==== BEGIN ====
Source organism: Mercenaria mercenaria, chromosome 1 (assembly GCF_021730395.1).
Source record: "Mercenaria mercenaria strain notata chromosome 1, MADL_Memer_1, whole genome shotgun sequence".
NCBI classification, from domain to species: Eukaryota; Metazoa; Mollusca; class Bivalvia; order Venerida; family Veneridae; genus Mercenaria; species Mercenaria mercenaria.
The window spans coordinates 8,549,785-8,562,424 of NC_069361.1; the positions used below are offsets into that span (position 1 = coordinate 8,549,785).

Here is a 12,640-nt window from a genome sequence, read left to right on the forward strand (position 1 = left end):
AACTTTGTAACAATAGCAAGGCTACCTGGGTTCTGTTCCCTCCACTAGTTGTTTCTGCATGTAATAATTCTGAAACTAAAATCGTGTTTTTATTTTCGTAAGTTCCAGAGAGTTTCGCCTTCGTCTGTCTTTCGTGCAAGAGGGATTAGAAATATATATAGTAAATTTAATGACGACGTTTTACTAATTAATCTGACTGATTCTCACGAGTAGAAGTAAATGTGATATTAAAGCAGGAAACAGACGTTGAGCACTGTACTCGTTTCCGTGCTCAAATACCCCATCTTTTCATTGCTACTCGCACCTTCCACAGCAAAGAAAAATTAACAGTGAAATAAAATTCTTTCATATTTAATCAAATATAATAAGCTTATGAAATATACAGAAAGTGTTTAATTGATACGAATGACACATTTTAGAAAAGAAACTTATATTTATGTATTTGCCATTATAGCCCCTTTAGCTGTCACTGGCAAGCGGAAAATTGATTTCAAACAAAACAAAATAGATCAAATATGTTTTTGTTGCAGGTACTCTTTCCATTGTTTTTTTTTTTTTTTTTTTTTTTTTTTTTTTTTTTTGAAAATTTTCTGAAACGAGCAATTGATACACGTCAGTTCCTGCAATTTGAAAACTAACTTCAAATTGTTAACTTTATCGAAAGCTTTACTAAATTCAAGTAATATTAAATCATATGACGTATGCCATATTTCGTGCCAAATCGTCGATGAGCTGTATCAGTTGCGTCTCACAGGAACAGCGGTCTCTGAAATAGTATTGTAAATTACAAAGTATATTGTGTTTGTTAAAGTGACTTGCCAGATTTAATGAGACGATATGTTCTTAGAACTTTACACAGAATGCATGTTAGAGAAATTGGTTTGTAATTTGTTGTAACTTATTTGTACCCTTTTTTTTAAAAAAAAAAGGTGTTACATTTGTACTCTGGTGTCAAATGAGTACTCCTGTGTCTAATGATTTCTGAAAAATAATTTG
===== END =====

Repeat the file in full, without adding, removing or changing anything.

Source organism: Mercenaria mercenaria, chromosome 1 (assembly GCF_021730395.1).
Source record: "Mercenaria mercenaria strain notata chromosome 1, MADL_Memer_1, whole genome shotgun sequence".
NCBI classification, from domain to species: Eukaryota; Metazoa; Mollusca; class Bivalvia; order Venerida; family Veneridae; genus Mercenaria; species Mercenaria mercenaria.
The window spans coordinates 8,549,785-8,562,424 of NC_069361.1; the positions used below are offsets into that span (position 1 = coordinate 8,549,785).

Here is a 12,640-nt window from a genome sequence, read left to right on the forward strand (position 1 = left end):
AACTTTGTAACAATAGCAAGGCTACCTGGGTTCTGTTCCCTCCACTAGTTGTTTCTGCATGTAATAATTCTGAAACTAAAATCGTGTTTTTATTTTCGTAAGTTCCAGAGAGTTTCGCCTTCGTCTGTCTTTCGTGCAAGAGGGATTAGAAATATATATAGTAAATTTAATGACGACGTTTTACTAATTAATCTGACTGATTCTCACGAGTAGAAGTAAATGTGATATTAAAGCAGGAAACAGACGTTGAGCACTGTACTCGTTTCCGTGCTCAAATACCCCATCTTTTCATTGCTACTCGCACCTTCCACAGCAAAGAAAAATTAACAGTGAAATAAAATTCTTTCATATTTAATCAAATATAATAAGCTTATGAAATATACAGAAAGTGTTTAATTGATACGAATGACACATTTTAGAAAAGAAACTTATATTTATGTATTTGCCATTATAGCCCCTTTAGCTGTCACTGGCAAGCGGAAAATTGATTTCAAACAAAACAAAATAGATCAAATATGTTTTTGTTGCAGGTACTCTTTCCATTGTTTTTTTTTTTTTTTTTTTTTTTTTTTTTTTTTTTTGAAAATTTTCTGAAACGAGCAATTGATACACGTCAGTTCCTGCAATTTGAAAACTAACTTCAAATTGTTAACTTTATCGAAAGCTTTACTAAATTCAAGTAATATTAAATCATATGACGTATGCCATATTTCGTGCCAAATCGTCGATGAGCTGTATCAGTTGCGTCTCACAGGAACAGCGGTCTCTGAAATAGTATTGTAAATTACAAAGTATATTGTGTTTGTTAAAGTGACTTGCCAGATTTAATGAGACGATATGTTCTTAGAACTTTACACAGAATGCATGTTAGAGAAATTGGTTTGTAATTTGTTGTAACTTATTTGTACCCTTTTTTTTAAAAAAAAAAGGTGTTACATTTGTACTCTGGTGTCAAATGAGTACTCCTGTGTCTAATGATTTCTGAAAAATAATTTG